Iraq, Methodist Church, Oscars: Your Friday Evening Briefing


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Good evening. Here’s the latest.

1. Iranian leaders pledged a “forceful revenge” for the death of Maj. Gen. Qassim Suleimani, the top military leader of Iran, who was killed by an American drone overnight in Baghdad.

On Friday, President Trump defended the airstrike. “We took action last night to stop a war, we did not take action to start a war,” he said. Here’s the latest. Above, Iranians mourned General Suleimani’s death in Tehran.

General Suleimani, the intelligence chief who led Iran’s Quds Force, was a powerful and shadowy spymaster who helped direct the Syrian civil war and had a role in hundreds of American deaths in Iraq, among other military efforts.

Still, former presidents had rejected opportunities to kill him, fearing it would lead to war. To Iranian eyes, it was akin to Tehran ordering the death of the chairman of the Joint Chiefs of Staff.

Americans were ordered to evacuate from Iraq, and oil prices rose. The U.S. is now deploying thousands of troops to the Middle East as officials brace for potential fallout.

2. Could this lead to war between the U.S. and Iran?

In a sense, it already has, writes one of our Interpreter columnists. General Suleimani’s killing all but forces Iran to retaliate, most analysts say. But it remains uncertain where this attack, which follows weeks of tit-for-tat escalations between the two countries, will lead.

3. Back from a holiday recess, the Senate picked up right where it left off — at an impasse over the impeachment trial of President Trump.

Senators Mitch McConnell, above, and Chuck Schumer traded barbs in back-to-back speeches on the Senate floor with charges of partisanship run amok and unfair dealing by the other side.

With no meeting scheduled for Senate leaders, nor any indication of when Speaker Nancy Pelosi might send the articles of impeachment from the House, the stalemate could stretch on for weeks.

4. Australian fire officials offered a grim warning: This weekend is likely to be the most dangerous yet.

High winds and temperatures over 100 degrees Fahrenheit, or about 38 degrees Celsius, are expected. The fire service in New South Wales, which includes Sydney and Moruya, above, drastically expanded its estimate of the amount of land at risk from spreading fires, including “ember attacks,” in which burning wood fragments are carried by wind. Here’s the latest, and a look at the wildfires in pictures.

The authorities urged tens of thousands of people, mainly along Australia’s southeastern coast, to evacuate before this weekend. But not everyone is heeding the warning to leave.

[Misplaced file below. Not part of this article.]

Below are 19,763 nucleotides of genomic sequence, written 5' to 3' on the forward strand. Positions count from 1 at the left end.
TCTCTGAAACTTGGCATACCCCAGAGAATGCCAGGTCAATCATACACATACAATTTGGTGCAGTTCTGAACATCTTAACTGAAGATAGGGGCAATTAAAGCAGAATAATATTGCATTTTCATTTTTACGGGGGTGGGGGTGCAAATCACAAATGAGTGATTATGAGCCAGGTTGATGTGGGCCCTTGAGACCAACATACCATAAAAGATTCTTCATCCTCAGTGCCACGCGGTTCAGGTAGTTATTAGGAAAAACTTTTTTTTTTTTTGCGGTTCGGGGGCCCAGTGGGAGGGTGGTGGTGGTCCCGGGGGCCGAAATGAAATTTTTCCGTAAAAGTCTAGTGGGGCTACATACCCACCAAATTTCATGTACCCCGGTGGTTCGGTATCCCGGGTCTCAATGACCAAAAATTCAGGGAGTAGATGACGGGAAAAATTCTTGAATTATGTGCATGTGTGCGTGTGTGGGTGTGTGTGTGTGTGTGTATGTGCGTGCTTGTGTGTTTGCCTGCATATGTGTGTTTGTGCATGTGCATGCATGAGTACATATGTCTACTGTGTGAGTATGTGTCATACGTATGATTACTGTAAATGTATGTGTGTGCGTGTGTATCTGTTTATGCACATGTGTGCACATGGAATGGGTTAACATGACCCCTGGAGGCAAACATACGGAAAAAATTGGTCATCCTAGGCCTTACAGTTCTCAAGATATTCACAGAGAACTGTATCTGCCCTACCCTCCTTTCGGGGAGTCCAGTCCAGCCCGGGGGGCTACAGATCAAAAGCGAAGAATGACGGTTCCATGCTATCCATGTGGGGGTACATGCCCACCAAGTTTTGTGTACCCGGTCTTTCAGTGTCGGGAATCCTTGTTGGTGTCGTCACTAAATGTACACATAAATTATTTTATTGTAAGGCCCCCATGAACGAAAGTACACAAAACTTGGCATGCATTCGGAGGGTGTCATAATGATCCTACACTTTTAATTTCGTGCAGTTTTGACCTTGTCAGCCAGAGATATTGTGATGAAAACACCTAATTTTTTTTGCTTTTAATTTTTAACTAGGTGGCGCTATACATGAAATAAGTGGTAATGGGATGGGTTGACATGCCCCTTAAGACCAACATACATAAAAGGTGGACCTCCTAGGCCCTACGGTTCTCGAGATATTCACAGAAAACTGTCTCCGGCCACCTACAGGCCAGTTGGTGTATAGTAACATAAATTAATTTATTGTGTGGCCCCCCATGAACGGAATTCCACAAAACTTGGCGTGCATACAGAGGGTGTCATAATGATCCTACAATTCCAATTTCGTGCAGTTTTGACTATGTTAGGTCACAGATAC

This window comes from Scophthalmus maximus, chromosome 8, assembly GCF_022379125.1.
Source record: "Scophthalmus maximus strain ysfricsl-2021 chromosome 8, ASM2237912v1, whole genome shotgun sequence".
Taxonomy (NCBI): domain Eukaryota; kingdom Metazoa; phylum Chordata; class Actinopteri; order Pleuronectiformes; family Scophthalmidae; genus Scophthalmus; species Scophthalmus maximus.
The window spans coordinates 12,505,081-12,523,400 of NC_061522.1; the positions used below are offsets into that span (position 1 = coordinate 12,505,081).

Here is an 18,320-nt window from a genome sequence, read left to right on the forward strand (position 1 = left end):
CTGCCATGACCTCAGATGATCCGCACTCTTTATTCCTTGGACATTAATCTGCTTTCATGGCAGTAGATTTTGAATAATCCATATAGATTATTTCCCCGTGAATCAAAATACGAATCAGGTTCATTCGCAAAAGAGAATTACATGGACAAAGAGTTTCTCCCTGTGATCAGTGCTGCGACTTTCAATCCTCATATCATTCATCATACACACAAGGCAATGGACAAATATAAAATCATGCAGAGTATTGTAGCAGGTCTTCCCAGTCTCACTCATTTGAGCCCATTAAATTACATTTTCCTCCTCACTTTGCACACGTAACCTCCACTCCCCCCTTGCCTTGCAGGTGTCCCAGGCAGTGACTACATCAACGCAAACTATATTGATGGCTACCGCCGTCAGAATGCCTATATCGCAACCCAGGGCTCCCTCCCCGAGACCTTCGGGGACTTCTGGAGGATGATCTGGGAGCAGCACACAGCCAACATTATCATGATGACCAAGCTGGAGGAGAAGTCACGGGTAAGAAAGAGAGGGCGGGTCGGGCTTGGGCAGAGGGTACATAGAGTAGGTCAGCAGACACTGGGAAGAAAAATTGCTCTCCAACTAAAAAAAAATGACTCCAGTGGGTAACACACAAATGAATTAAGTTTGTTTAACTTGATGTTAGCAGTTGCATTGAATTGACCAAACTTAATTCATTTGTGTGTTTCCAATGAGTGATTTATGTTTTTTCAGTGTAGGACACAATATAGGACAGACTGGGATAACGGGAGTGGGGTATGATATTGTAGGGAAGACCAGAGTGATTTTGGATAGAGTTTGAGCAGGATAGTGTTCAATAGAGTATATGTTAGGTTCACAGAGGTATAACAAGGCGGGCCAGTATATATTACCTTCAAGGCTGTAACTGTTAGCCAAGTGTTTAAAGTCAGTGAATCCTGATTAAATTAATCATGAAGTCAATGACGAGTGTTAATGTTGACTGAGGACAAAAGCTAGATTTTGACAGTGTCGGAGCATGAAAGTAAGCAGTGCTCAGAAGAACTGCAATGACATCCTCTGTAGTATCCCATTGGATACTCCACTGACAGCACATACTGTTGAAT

5. Leaders of the United Methodist Church announced a plan to formally split the church after years of division over same-sex marriage.

Under an agreement to be voted on in May, a new “traditionalist Methodist” denomination would continue to ban same-sex marriage and gay and lesbian clergy.

The plan, which is likely to be approved, will split the second-largest Protestant domination in the nation, with 13 million members worldwide.

6. It is one of the most vexing chapters of old age: how to navigate not just the inevitable ending, but also the days and months before it.

In 2015, our reporter began following six people age 85 and up, documenting their journeys through a stage of life that is often invisible. Four were still alive at the start of 2019. In 2020, there is only one: Ruth Willig. She and her family discuss what lies ahead.

Separately, as the nation’s older population surges, the gap between need and supply of doctors who care for the oldest and sickest patients has steadily widened.

8. And the 2020 Oscar nominees should be …

Our film critics Manohla Dargis and A.O. Scott shared their lists of Oscar-worthy performances, and while their picks share similar titles like “Little Women,” “The Irishman” and “Us” for best picture, they’re far from identical.

People have been adapting and critiquing “Little Women” for decades, and yet Greta Gerwig’s version of the 150-year-old text “feels positively radical,” our gender reporter writes. Here’s how she did it.

And Wesley Morris ponders one mystery of the Oscars: screenwriting. How do you know good writing that, as a moviegoer, you can’t see and, as Academy voters, you’re not obligated to read?

9. The last time America entered a decade known as the ’20s, the U.S. officially became bone dry. Unofficially, though, wet spots were everywhere — if you knew how to look.

With the help of The Times’s photo archive, we revisited Prohibition, the 13-year period when the U.S. outlawed alcohol. Above, nearly 750 cases of beer was destroyed in 1923.

Maybe you’ve sworn off drinking for the month. In Opinion, a family doctor sums up how to be healthy in just 48 words. (Hint: Just stick to the basics.)

10. And finally, turn your eye to the sky.

The Quadrantids meteor shower has been active since Dec. 27, but the show peaks tonight into Saturday morning. Compared with most other meteor showers, the Quadrantids, above in Arriba, N.M., in 2013, are unusual because they are thought to have originated from an asteroid. Here’s how to watch.

The best way to watch a meteor shower is to get to a location that has a clear view of the entire night sky. No need for special equipment — it’s best to use your naked eye. Here are other meteor showers that will light up the night sky in 2020, and to make sure you won’t miss them, sync your calendar with the solar system.

Have a stellar weekend.

Your Evening Briefing is posted at 6 p.m. Eastern.

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